Christianity follows the Augustinian view: Manicheanism is considered a heresy. At least that's the "official" Christian view. I suspect plenty of rank-and-file Christians are Manicheans without even realizing it. How do Mormons and LDS doctrine approach these questions? I think the Mormon view parallels the Christian view: most Mormons happily embrace a Manichean view, but those who look at the question closely tend to retreat in the general directioin of Augustine. I won't head off into that new topic in this post; perhaps readers will post their own take on the LDS view in the comments. I'll close with a couple of ambiguous passages from 2 Nephi. Here's one that sounds Augustinian:
For it must needs be that there is an opposition in all things. If not, ... righteousness could not be brought to pass, neither wickedness, neither holiness, nor misery, neither good nor bad. Wherefore, all things must needs be a compound in one .... And if ye shall say there is no law, ye shall also say there is no sin. If ye shall say there is no sin, ye shall also say there is no righteousness. And if there be no righteousness, there be no happiness. ... And if these things are not, there is no God. And if there is no God, we are not, neither the earth, for there could have been no creation of things, neither to act nor to be acted upon. Wherefore, all things must have vanished away. (2 Nephi 2:11, 13; punctuation modified)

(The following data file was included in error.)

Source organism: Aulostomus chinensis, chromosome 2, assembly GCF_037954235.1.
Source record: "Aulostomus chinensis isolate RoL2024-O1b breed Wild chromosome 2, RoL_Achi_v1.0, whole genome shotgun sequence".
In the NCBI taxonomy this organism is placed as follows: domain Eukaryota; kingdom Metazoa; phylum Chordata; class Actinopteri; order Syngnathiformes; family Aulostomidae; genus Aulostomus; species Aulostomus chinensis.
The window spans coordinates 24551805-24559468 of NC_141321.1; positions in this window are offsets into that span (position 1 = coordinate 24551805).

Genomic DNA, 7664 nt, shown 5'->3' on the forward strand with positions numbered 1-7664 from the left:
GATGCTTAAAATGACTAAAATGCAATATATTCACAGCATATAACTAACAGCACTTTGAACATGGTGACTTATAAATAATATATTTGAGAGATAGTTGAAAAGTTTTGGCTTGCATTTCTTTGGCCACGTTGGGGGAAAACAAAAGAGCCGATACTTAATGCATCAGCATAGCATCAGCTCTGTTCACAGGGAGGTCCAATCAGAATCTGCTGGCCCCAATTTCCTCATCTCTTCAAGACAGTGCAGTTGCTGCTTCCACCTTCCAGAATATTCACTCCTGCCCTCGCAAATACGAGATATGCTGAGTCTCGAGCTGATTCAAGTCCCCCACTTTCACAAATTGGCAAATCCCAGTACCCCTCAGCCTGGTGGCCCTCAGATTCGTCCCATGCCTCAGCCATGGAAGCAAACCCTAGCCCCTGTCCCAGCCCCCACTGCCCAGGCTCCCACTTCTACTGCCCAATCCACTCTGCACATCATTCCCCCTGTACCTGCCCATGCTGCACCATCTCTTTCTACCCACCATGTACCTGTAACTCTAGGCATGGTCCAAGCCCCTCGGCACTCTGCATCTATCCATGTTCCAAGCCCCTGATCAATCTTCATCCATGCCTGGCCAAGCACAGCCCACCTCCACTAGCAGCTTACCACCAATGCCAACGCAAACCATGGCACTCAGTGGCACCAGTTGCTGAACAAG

Now here's a passage that sounds Manichean:
[M]en are free according to the flesh, and all things are given them which are expedient unto man. And they are free to choose liberty and eternal life through the great Mediator of all men, or to choose captivity and death, according to the captivity and power of the devil, [who] seeketh that all men might be miserable like unto himself. ... [C]hoose eternal life ... [and not] eternal death, according to the will of the flesh and the evil which is therein, which giveth the spirit of the devil power to captivate, to bring you down to hell, that he may reign over you in his own kingdom. (2 Nephi 2:27-29, punctuation modified)